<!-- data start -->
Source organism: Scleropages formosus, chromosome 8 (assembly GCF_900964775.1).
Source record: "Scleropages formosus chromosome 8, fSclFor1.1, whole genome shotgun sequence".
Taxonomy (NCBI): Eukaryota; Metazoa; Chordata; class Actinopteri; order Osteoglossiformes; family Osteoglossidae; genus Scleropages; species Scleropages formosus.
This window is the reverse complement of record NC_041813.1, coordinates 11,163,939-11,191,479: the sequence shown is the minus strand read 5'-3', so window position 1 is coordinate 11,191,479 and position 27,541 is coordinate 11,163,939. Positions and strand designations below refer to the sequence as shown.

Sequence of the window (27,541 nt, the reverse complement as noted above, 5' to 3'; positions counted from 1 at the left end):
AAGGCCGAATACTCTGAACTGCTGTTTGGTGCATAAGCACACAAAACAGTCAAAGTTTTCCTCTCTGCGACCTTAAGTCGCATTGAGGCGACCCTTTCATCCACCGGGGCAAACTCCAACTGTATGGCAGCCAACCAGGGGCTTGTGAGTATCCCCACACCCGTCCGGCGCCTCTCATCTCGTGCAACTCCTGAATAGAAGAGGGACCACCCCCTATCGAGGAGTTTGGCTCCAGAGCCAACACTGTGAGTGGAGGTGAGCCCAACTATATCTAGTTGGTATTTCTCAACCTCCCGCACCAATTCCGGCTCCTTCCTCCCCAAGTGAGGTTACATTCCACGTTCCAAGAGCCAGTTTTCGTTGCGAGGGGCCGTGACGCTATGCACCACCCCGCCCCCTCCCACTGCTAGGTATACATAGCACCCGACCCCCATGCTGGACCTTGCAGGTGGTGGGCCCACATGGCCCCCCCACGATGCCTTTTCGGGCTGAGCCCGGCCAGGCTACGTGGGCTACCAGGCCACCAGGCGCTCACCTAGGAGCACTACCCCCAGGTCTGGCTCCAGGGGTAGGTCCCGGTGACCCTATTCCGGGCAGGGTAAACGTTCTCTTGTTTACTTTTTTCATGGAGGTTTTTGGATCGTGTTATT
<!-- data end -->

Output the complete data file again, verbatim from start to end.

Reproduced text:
Source organism: Scleropages formosus, chromosome 8 (assembly GCF_900964775.1).
Source record: "Scleropages formosus chromosome 8, fSclFor1.1, whole genome shotgun sequence".
Taxonomy (NCBI): Eukaryota; Metazoa; Chordata; class Actinopteri; order Osteoglossiformes; family Osteoglossidae; genus Scleropages; species Scleropages formosus.
This window is the reverse complement of record NC_041813.1, coordinates 11,163,939-11,191,479: the sequence shown is the minus strand read 5'-3', so window position 1 is coordinate 11,191,479 and position 27,541 is coordinate 11,163,939. Positions and strand designations below refer to the sequence as shown.

Sequence of the window (27,541 nt, the reverse complement as noted above, 5' to 3'; positions counted from 1 at the left end):
AAGGCCGAATACTCTGAACTGCTGTTTGGTGCATAAGCACACAAAACAGTCAAAGTTTTCCTCTCTGCGACCTTAAGTCGCATTGAGGCGACCCTTTCATCCACCGGGGCAAACTCCAACTGTATGGCAGCCAACCAGGGGCTTGTGAGTATCCCCACACCCGTCCGGCGCCTCTCATCTCGTGCAACTCCTGAATAGAAGAGGGACCACCCCCTATCGAGGAGTTTGGCTCCAGAGCCAACACTGTGAGTGGAGGTGAGCCCAACTATATCTAGTTGGTATTTCTCAACCTCCCGCACCAATTCCGGCTCCTTCCTCCCCAAGTGAGGTTACATTCCACGTTCCAAGAGCCAGTTTTCGTTGCGAGGGGCCGTGACGCTATGCACCACCCCGCCCCCTCCCACTGCTAGGTATACATAGCACCCGACCCCCATGCTGGACCTTGCAGGTGGTGGGCCCACATGGCCCCCCCACGATGCCTTTTCGGGCTGAGCCCGGCCAGGCTACGTGGGCTACCAGGCCACCAGGCGCTCACCTAGGAGCACTACCCCCAGGTCTGGCTCCAGGGGTAGGTCCCGGTGACCCTATTCCGGGCAGGGTAAACGTTCTCTTGTTTACTTTTTTCATGGAGGTTTTTGGATCGTGTTATT